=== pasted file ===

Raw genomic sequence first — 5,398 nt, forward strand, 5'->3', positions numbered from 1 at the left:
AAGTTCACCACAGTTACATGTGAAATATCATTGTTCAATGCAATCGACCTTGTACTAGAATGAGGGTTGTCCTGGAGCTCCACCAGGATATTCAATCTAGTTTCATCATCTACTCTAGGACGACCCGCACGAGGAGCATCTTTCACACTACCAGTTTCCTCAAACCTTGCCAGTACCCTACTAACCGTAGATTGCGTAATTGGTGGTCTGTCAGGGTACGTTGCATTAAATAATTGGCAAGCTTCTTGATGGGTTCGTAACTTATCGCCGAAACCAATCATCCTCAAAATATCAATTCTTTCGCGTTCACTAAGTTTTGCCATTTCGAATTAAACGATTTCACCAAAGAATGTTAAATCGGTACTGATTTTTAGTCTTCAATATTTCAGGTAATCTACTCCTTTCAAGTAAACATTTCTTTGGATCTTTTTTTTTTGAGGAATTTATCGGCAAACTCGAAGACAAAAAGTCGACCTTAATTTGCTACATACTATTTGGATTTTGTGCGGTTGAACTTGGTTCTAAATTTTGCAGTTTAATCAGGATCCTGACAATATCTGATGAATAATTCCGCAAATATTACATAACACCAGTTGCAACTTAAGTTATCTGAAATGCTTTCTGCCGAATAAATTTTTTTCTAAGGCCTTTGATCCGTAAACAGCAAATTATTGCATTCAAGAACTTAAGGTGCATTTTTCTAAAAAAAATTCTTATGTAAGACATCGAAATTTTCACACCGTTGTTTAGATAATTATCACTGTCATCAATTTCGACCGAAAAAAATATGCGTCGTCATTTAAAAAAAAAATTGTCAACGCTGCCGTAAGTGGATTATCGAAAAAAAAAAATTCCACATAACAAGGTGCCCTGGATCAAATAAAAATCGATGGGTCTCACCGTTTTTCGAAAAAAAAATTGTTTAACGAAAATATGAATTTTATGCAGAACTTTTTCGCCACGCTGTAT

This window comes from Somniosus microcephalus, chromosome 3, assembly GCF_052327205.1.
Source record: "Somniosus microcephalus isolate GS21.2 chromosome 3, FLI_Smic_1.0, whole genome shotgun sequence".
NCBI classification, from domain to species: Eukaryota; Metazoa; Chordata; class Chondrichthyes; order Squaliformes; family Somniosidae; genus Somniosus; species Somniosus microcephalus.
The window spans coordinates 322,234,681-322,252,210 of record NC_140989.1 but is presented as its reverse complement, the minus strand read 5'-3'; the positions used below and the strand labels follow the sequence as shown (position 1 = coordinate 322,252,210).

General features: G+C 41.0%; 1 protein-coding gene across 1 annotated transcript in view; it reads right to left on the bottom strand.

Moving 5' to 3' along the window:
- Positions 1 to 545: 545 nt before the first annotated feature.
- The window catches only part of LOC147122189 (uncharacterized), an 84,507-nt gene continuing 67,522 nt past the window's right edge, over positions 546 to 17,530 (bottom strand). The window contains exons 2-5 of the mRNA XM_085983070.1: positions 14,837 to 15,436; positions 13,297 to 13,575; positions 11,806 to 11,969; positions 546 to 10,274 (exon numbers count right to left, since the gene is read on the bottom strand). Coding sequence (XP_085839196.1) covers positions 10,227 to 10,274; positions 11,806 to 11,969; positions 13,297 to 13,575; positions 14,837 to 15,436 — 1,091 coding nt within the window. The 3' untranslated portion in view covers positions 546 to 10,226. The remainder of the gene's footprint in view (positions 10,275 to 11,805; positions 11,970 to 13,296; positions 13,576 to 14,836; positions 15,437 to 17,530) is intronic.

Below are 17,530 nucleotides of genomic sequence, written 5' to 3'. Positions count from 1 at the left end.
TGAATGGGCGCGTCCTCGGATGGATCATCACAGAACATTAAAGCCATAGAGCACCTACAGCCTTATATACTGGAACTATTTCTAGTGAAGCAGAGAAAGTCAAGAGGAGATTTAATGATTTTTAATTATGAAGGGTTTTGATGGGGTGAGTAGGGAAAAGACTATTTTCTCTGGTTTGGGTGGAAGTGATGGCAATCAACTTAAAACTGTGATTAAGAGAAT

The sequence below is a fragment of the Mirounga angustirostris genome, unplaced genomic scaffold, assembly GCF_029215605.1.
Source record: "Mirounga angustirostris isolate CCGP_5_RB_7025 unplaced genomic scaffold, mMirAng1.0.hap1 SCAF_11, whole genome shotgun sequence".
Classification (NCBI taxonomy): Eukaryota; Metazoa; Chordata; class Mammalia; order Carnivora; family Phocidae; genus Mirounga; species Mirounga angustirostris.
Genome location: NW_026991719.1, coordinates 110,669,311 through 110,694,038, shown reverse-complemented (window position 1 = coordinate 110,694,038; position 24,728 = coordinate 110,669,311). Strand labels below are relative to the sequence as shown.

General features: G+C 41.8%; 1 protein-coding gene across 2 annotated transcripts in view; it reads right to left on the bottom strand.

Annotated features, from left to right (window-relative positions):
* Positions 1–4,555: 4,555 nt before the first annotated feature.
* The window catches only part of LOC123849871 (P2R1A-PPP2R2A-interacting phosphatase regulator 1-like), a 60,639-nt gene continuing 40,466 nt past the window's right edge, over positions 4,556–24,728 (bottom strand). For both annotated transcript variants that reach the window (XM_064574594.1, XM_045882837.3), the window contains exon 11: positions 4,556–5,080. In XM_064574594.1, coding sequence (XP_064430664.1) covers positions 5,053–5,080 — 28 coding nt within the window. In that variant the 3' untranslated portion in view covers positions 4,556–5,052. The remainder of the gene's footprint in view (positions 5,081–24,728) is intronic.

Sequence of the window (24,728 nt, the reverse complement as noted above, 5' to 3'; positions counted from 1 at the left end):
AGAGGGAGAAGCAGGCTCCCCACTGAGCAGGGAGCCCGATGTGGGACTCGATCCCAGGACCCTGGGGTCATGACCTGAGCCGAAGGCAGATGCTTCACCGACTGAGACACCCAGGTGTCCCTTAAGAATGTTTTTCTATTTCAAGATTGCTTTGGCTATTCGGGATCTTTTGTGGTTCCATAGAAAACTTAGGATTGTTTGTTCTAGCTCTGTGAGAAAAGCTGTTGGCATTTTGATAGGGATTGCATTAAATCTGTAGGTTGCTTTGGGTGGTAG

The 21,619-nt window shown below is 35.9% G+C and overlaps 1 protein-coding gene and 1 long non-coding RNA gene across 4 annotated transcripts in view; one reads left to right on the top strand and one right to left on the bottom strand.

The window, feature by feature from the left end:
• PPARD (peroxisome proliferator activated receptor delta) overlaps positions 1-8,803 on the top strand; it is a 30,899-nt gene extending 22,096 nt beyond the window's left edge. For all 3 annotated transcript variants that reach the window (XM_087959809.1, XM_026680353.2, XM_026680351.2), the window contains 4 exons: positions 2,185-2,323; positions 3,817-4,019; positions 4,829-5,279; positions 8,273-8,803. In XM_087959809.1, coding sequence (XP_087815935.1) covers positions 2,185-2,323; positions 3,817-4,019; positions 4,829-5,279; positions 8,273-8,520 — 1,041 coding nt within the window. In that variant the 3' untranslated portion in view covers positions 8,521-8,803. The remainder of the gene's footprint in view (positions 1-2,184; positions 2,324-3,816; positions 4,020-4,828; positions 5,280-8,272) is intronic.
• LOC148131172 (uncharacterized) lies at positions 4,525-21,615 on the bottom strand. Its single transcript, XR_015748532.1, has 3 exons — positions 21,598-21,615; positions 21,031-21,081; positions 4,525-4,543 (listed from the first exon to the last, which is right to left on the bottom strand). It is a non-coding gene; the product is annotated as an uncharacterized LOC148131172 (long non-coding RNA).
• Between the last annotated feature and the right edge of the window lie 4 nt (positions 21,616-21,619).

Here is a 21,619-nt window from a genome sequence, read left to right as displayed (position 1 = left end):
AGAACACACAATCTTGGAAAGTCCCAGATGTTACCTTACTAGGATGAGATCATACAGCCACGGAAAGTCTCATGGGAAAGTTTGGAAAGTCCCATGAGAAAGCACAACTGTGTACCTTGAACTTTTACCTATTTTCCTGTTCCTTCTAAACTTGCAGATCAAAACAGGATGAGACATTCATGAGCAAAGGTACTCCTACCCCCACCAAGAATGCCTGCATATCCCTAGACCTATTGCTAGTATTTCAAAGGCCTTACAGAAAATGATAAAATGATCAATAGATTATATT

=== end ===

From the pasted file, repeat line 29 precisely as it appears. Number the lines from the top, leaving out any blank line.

AGAACACACAATCTTGGAAAGTCCCAGATGTTACCTTACTAGGATGAGATCATACAGCCACGGAAAGTCTCATGGGAAAGTTTGGAAAGTCCCATGAGAAAGCACAACTGTGTACCTTGAACTTTTACCTATTTTCCTGTTCCTTCTAAACTTGCAGATCAAAACAGGATGAGACATTCATGAGCAAAGGTACTCCTACCCCCACCAAGAATGCCTGCATATCCCTAGACCTATTGCTAGTATTTCAAAGGCCTTACAGAAAATGATAAAATGATCAATAGATTATATT